Japan's Toyota shows 'an engine born' with green fuel, despite the global push for battery-electric cars

TOKYO — TOKYO (AP) — “An engine reborn.”

For example, Japanese car manufacturer Toyota introduced plans to put a futuristic twist on the traditional combustion engine.

During a three-hour presentation in a hall in Tokyo, the automaker giant announced on Tuesday that it would offer sleek compact engines that would also run on so-called green fuels such as hydrogen and bioethanol, or be combined with emission-free electric motors in hybrids.

This is because many competitors in the automotive industry are pushing for fully electric vehicles. China is ramping up its push for battery-electric vehicles, and its own BYD threatens to surpass Tesla in that effort.

Toyota's CEO Koji Sato said the “engine is optimized for the electrification era” in hopes of helping the world achieve “carbon neutrality.”

Toyota already has a well-known hybrid car – the Prius – with a gas engine and an electric motor. It switches between the two to deliver a cleaner ride.

In future hybrids, the electric motor will become the main motive power, and the new engine will be designed to play a smaller role and help with that, Toyota said.

Domestic allies Subaru Corp. and Mazda Motor Corp., both of which are developing eco-friendly engines designed to meet the inevitably coming stricter emissions standards, joined Toyota's presentation, which was billed as a “multi-pathway workshop.”

“Every company wants to win, but we can be faster if we work together,” said Sato.

But details about when the engines went on sale were not disclosed.

The legacy of the car engine was felt everywhere.

Mazda said its prized rotary engine, introduced more than 50 years ago, was being adapted for electric vehicles.

Subaru, meanwhile, showed off its signature smaller, horizontally opposed engine. While Chief Technology Officer Tetsuro Fujinuki confirmed that the company was working on an awesome “Subaru-like” electric vehicle, he said the company had no plans to ditch the engine altogether.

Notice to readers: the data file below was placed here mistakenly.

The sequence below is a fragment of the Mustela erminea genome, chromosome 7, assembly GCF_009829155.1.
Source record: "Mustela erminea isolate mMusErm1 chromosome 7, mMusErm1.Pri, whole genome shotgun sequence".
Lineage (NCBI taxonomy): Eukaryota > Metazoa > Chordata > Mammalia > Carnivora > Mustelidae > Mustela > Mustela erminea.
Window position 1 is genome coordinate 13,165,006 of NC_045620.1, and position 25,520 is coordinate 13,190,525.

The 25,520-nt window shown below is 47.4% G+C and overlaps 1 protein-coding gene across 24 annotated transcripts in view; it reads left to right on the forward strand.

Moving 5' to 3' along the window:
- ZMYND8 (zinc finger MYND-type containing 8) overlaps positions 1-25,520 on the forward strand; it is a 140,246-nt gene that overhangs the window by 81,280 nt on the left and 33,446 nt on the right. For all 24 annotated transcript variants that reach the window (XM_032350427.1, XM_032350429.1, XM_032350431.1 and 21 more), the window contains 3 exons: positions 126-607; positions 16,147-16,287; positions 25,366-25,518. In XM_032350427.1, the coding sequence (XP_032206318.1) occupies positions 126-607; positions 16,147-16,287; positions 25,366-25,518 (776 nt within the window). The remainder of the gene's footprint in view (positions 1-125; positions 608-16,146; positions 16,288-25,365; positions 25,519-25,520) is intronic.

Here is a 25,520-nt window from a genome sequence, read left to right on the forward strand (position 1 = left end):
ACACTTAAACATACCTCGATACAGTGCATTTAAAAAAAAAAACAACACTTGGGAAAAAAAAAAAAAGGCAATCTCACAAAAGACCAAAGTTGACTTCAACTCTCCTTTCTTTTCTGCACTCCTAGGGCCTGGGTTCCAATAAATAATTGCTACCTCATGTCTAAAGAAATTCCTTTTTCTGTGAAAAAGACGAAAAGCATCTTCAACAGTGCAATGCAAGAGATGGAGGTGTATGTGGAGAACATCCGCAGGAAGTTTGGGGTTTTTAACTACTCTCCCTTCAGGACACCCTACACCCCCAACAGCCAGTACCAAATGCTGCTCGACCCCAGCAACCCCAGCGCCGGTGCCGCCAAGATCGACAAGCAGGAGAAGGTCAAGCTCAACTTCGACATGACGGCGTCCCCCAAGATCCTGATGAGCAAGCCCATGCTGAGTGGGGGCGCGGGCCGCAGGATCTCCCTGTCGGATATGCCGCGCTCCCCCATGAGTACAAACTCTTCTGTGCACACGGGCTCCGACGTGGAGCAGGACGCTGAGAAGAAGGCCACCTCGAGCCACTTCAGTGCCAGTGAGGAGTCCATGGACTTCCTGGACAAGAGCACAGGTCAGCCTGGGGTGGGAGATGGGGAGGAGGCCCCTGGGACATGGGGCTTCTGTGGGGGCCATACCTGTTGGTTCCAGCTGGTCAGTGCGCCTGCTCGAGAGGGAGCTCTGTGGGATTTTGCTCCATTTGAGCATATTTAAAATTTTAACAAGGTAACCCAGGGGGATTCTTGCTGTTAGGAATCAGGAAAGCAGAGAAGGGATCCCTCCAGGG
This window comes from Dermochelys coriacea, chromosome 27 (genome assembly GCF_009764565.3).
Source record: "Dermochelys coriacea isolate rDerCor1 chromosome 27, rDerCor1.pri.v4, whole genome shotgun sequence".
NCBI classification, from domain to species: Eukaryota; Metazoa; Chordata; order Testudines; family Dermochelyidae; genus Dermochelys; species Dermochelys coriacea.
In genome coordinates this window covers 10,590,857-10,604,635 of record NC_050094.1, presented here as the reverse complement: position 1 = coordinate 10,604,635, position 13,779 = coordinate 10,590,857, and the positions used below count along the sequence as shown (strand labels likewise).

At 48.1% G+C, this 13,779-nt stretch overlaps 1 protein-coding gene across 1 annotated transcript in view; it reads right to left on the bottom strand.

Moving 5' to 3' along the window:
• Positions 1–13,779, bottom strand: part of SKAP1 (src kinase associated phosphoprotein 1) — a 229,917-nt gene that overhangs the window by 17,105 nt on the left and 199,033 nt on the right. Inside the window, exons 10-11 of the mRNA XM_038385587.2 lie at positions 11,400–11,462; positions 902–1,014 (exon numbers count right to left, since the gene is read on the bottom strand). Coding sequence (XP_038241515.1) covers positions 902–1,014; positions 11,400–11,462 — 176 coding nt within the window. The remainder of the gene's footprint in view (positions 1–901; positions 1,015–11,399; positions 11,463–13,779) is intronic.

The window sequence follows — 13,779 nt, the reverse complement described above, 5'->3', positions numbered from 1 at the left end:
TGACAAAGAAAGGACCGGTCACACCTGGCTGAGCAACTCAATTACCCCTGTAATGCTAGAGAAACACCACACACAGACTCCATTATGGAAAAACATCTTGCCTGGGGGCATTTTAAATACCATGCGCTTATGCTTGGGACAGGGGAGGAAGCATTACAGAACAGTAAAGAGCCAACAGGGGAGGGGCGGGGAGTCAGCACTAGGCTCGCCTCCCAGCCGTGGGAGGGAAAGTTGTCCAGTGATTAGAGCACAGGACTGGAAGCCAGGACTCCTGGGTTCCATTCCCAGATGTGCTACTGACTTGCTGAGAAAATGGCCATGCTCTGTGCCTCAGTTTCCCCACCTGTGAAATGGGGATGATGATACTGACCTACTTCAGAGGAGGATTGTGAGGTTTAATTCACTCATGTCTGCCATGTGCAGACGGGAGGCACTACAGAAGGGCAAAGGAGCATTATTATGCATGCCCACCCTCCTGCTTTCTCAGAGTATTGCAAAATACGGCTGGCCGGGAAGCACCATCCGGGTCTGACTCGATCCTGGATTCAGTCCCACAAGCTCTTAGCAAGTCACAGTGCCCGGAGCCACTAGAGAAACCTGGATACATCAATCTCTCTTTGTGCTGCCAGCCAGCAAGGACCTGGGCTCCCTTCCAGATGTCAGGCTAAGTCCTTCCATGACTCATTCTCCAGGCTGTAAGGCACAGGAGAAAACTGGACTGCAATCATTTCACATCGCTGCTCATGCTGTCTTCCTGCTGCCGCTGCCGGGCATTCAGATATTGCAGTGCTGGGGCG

Toyota is also working on stylish BEVs.

The executives said on Tuesday that energy supply conditions varied globally, adding that products had to meet different customer needs and that the investments required for mass production of BEVS were enormous.

Toyota officials also repeatedly noted that there are 5.5 million jobs at stake today in Japan's overall auto manufacturing supply chain, so a sudden shift to electric cars was not economically possible or socially responsible.

Takahiro Fujimoto, professor of business administration at Waseda University, believes electric vehicles are an important solution to reduce emissions. But they still have weaknesses, such as the large amounts of emissions produced when making lithium-ion batteries, a key component.

In Japan, for example, commuters use the train, so that may be a better environmental choice for transportation, Fujimoto said.

“At the very least, I believe that the proliferation of and innovations in BEVs are absolutely necessary. But that argument is not logically the same as saying we only need BEVs,” he said.

Uncertainties remain, relating to research and development, as well as social, political and market conditions, Fujimoto said.

“The carbon neutrality the world is aiming for will likely not be achievable in the coming decades. It will be a long marathon race,” he said.

___

Yuri Kageyama is on X: https://twitter.com/yurikageyama

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